Investors are directing their focus to Tuesday’s midterm elections, which will decide control of the U.S. Congress.
If Republicans – who have been taking the lead in polls and betting markets – gain control of either the House of Representatives, the Senate, or both, it will lead to a split government with the presidency under Democrat Joe Biden.
Here are some possible market implications from Tuesday’s vote:
** With a Democrat in the White House, the best market performance has occurred when Republicans controlled either the House, Senate, or both.
Average annual S&P 500 returns have been 14% in a divided Congress and 13% in a Republican-held Congress under a Democratic president, according to data since 1932 analyzed by RBC Capital Markets. That contrasts 10% when Democrats held the presidency and Congress.
The S&P 500 lost 20% in 2022.
** Most strategists are also quick to point to the stock market’s perfect post-midterms track record: The S&P 500 (.SPX) has recorded an increase in each 12-month period after the midterm vote for 19 consecutive occasions since World War Two, according to Deutsche Bank.
Over the previous 18 political cycles, the S&P 500 has surged by an average of over 15% in the year after the midterm vote, according to Oxford Economics.
Investors provide several possible reasons for the post-midterms tailwind, with some saying the vote likely results in a clearer policy outlook. But some are cautious that the streak is at risk this year, given fears that the economy is tipping into a recession.
** While investors likely prefer a political gridlock, one fallout of divided government may be a bruising fight over increasing the U.S. debt ceiling that could deepen concerns over a U.S. default and trigger market volatility.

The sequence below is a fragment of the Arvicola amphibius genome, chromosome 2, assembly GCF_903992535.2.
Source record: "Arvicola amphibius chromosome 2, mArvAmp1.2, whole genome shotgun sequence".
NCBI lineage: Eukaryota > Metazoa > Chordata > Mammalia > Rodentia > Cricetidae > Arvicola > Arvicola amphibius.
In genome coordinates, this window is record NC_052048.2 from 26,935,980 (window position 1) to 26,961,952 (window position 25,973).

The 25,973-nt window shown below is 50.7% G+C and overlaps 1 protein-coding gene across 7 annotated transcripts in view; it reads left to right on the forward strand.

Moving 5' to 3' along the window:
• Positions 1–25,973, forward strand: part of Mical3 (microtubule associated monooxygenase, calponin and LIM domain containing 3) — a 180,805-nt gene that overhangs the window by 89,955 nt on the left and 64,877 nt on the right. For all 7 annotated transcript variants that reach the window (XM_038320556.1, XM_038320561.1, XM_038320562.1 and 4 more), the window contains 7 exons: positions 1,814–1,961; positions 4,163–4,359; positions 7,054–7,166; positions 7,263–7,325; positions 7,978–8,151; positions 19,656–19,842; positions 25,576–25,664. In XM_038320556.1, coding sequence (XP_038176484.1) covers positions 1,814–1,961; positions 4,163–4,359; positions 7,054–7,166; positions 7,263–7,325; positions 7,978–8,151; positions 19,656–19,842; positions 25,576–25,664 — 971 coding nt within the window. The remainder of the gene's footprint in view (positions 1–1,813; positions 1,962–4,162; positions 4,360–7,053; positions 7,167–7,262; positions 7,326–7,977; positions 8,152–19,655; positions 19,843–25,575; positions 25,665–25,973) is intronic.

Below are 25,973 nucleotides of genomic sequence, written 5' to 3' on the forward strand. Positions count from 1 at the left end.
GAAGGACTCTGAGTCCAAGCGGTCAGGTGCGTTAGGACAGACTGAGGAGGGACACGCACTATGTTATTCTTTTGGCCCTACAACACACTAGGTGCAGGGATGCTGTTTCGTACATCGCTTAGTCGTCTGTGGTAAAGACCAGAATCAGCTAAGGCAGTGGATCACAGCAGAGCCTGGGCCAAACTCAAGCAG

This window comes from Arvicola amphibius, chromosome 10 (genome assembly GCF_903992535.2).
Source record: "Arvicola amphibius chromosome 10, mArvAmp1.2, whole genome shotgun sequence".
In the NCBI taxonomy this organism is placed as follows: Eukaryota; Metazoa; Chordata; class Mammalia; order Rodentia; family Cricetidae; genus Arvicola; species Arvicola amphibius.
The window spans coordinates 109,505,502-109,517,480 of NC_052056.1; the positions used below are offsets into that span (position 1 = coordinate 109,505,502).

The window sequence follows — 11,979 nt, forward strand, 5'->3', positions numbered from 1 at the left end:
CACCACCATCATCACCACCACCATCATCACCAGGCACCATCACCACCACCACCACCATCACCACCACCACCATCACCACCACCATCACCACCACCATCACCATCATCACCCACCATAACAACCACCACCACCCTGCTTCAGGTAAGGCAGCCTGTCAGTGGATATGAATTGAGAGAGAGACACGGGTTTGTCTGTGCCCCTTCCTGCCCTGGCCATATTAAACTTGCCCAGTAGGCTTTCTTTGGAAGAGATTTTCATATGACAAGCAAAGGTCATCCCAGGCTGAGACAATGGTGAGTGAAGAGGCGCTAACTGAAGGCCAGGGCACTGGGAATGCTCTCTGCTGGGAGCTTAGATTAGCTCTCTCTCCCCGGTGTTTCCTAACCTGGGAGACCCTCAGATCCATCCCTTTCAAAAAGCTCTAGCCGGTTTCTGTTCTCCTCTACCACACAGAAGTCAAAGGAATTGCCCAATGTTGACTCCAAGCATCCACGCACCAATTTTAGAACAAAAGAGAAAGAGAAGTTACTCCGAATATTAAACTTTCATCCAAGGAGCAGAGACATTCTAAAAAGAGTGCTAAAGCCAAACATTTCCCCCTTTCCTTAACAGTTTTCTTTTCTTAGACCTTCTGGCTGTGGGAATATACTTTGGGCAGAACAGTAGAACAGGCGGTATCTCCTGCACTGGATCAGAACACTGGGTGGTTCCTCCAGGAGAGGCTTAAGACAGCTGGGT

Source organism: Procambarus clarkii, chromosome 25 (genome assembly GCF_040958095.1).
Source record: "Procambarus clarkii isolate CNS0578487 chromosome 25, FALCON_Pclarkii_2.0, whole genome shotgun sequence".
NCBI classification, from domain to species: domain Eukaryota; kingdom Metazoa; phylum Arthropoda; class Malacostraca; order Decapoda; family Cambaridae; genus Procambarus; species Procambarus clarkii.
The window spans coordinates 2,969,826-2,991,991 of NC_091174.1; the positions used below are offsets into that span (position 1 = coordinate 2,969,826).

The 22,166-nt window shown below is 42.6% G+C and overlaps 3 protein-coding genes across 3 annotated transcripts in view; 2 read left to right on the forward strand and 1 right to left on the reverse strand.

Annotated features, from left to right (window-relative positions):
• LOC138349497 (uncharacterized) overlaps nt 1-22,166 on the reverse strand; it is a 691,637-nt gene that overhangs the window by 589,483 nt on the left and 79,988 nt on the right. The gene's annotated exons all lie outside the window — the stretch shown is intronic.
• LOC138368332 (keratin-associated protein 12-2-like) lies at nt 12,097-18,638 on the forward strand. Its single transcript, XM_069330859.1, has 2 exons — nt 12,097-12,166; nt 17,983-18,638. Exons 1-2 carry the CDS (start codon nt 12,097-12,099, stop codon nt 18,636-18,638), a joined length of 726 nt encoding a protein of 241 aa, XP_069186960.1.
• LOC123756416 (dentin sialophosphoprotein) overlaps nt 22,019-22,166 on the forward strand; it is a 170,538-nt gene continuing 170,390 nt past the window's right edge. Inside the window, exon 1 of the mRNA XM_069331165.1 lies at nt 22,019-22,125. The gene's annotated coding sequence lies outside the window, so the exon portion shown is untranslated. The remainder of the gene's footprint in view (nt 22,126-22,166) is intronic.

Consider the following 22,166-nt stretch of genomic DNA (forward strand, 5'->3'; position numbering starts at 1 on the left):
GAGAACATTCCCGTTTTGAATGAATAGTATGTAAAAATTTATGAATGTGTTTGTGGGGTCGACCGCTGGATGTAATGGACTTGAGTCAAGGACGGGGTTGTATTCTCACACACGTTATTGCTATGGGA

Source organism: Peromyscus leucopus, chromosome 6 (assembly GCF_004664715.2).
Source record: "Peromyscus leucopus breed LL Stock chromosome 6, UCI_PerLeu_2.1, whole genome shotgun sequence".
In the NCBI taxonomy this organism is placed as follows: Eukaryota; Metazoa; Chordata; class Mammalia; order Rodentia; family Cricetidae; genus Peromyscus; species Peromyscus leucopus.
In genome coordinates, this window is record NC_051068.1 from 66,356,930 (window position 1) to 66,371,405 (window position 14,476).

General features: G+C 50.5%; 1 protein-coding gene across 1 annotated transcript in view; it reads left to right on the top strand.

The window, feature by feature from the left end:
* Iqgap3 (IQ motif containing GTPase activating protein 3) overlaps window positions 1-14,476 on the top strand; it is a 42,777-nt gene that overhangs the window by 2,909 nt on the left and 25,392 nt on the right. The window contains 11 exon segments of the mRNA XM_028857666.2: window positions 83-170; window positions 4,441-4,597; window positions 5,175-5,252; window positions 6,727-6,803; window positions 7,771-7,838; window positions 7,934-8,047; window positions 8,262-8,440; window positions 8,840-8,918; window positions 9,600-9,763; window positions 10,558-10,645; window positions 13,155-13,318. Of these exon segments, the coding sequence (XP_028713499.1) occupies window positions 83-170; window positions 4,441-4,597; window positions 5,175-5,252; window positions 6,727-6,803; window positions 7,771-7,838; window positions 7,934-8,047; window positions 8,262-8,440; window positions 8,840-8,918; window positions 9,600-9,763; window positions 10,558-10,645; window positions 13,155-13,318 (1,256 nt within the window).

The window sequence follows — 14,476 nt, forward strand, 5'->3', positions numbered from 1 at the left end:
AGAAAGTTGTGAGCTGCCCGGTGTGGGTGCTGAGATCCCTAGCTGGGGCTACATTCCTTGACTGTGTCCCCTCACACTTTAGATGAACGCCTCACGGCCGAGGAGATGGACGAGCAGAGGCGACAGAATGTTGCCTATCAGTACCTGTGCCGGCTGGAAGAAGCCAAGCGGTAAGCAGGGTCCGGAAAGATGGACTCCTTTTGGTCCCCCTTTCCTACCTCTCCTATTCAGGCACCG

BTIG said in a recent note:
“We believe the divided government scenario that serves as our base case will lead to fiscal fights similar to those we saw in the 2011-13 period of divided government.”
** Energy, defense, and healthcare are among the areas of the stock market that could witness the most volatility because of the election.
A Republican victory could ease concerns over Democrat initiatives to push through tighter policies on prescription drug prices, and possibly prop up pharmaceutical and biotech stocks. A GOP victory could also raise hopes for increased defense spending and friendlier legislation for the fossil fuel industry.
A surprise Democratic win could boost shares of clean energy and cannabis companies, given expectations the party would more likely favor legislation favorable to those industries.
** Strategists at Morgan Stanley, including Mike Wilson, wrote on Monday that a Democrat victory could strengthen the dollar and push Treasury yields higher, reflecting the view that potentially higher fiscal spending could aggravate inflation and compel the Federal Reserve to hike rates higher than anticipated.